Fort Carson Goes for Gold
You may not have heard of Fort Carson, Colo., but the Army post, established in 1942, has quietly hit LEED Gold—and Platinum—many times over. In fact, the Army installation has so many LEED-certified buildings and projects, one can practically sail a paper airplane and hit one (assuming you have a strong arm—the installation is a whopping 137,000 acres, housing 26,000 active duty military plus families and five schools). So, why are there so many LEED-certified buildings and projects in Fort Carson? With a total of 82 buildings and 56 projects in all, including 40 Silver, 39 Gold and three Platinum, the site is undeniably impressive from a sustainability perspective. What’s their secret? The answer is simple, friendly competition.
“The army didn’t make getting LEED-certified a requirement originally, it was just something to work toward,” explains Brian Nohr, Army Corps of Engineers district sustainability coordinator. “It would have been enough to simply call it good and certifiable. However, once our contractors began to see how easy it was, they started competing among themselves to see who could outdo the other, and a kind of friendly competition resulted. That’s why we have so many certifications.” Today, fully half of all buildings certified at Fort Carson are certified Gold or Platinum.
Main Entrance of the facility. This project reduced irrigation nearly 66% by providing native plants and grasses appropriate for the very dry climate, and the elimination of irrigation except at shrubs and trees. Brownfield and 9 other LEED site credits were earned.
One of those certifications—the Aviation Support Battalion (ASB) Hangar—is featured in the Spring issue of High Performing Buildings magazine. Nohr points out that Fort Carson’s other Platinum LEED-certified buildings, the 47th Brigade Combat Team Brigade Battalion Headquarters (BBHQ) at the Wilderness Road Complex and its EAB Company Operations Facility/Warehouse unit office are also noteworthy:
Fort Carson’s 47th Brigade Combat Team Brigade Battalion Headquarters (BBHQ) at its Wilderness Road Complex has received LEED-Platinum certification, qualifying it as the most energy-efficient and environmentally friendly building for the installation. A three-acre photovoltaic field provides 480 kW of electricity, enough to provide 62% of the buildings’ projected demand. It reflects the role the U.S. military has played in recent years as a catalyst in sustainable design and construction. The mandates include requirements such as each branch developing 1 GW of renewable energy: Air Force by 2016, Navy by 2020, and the Army by 2025. The Department of Defense will develop 3 GW of renewable energy capacity by 2025. The project was created by the Denver office of Mortenson Construction and design-build partner RSP Architects. Like the Aviation Support Battalion Hangar, the building was originally targeted for Silver, and far surpassed that by attaining Platinum certification at no additional cost to the government. In addition to the photovoltaic field, other sustainable design features of the project include:
- A scalable lighting control system providing 22% savings in energy consumption from interior lighting including daylight controls, programmable lighting, and more;
- A rooftop solar hot water system that provides more than 20% of the domestic hot water to the 27 showers and 550 full-time occupants;
- Extremely efficient building envelope, six times more resistant to air infiltration/exfiltration than required by the U.S. Army Corps of Engineers’ design specifications;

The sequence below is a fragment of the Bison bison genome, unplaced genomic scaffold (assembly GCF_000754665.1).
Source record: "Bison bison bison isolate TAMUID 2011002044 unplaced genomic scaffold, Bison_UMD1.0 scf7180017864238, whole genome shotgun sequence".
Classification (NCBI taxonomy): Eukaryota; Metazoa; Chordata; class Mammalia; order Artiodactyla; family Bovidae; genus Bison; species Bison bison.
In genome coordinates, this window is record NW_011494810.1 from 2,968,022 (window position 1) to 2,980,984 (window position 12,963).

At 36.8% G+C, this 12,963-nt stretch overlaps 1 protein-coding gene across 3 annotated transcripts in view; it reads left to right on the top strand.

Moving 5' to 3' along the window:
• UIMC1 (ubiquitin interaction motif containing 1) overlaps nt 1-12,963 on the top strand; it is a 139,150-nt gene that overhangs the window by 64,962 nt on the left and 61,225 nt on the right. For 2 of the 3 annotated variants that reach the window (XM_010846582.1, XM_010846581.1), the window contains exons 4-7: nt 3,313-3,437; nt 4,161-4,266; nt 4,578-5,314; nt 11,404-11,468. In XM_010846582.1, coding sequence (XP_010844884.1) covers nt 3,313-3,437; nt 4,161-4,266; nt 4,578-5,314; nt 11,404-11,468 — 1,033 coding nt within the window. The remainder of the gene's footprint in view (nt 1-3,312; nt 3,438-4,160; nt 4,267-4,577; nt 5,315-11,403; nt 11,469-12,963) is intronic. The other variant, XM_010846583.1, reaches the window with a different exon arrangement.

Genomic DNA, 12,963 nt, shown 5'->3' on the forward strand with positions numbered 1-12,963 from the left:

- More than 76% of construction waste recycled.
The facility received an Outstanding Construction Contractor Appraisal Support System rating from the U.S. Corps of Engineers Omaha district.
Like so many of Fort Carson’s sustainability projects, its Echelons Above Brigade (EAB) Company Operations Facility started out aiming for LEED Silver and hit Platinum. This 46,608 square foot facility now accommodates three Army Companies and serves approximately 500 soldiers.
The site originally housed WWII-era buildings that included tank and truck repair shops that leaked hazardous material into the soil, requiring remediation—including asbestos. However, the site’s location allowed for an Alternative Transportation LEED credit by providing public transportation access to existing bus routes.
Interior photo of a typical Readiness Bay from the mezzanine. Daylight is provided to the Readiness Bay with overhead Solatubes, and daylight and occupancy sensors control lights to save energy when appropriate. Windows from the corridor provides additional daylight to the mezzanines.
“This project tied into an existing neighborhood really well,” Nohr recalls. “When we began these projects at Fort Carson, most LEED-certified buildings were typically schools or offices. This was the first warehouse-type building—at least in the army—to get LEED Platinum certified,” Nohr said. “A lot of people at the time said, ‘Oh LEED just applies to offices,’ but we found you can apply the validation system to any type of building.” Another interesting aspect of the project includes that the facility was designed in-house by the Army Corps of Engineers.
- First warehouse-type of building in Army to receive LEED Platinum certification;
- Reuse of existing site; removed existing WWII era buildings that were tank and truck repair shops, including cleaning soil of fuel and asbestos;
- Designed in-house by Army Corps of Engineers;
- Tied to existing transportation centers so it scored LEED points for connectivity to local functions.
So in its efforts to improve sustainability, Fort Carson found that sometimes a little friendly competition is all it takes to strike LEED Gold—even Platinum. “It’s why we got so many certifications,” Nohr recalls. “There was really great teamwork between the installation, contractors, designers, and the Corps.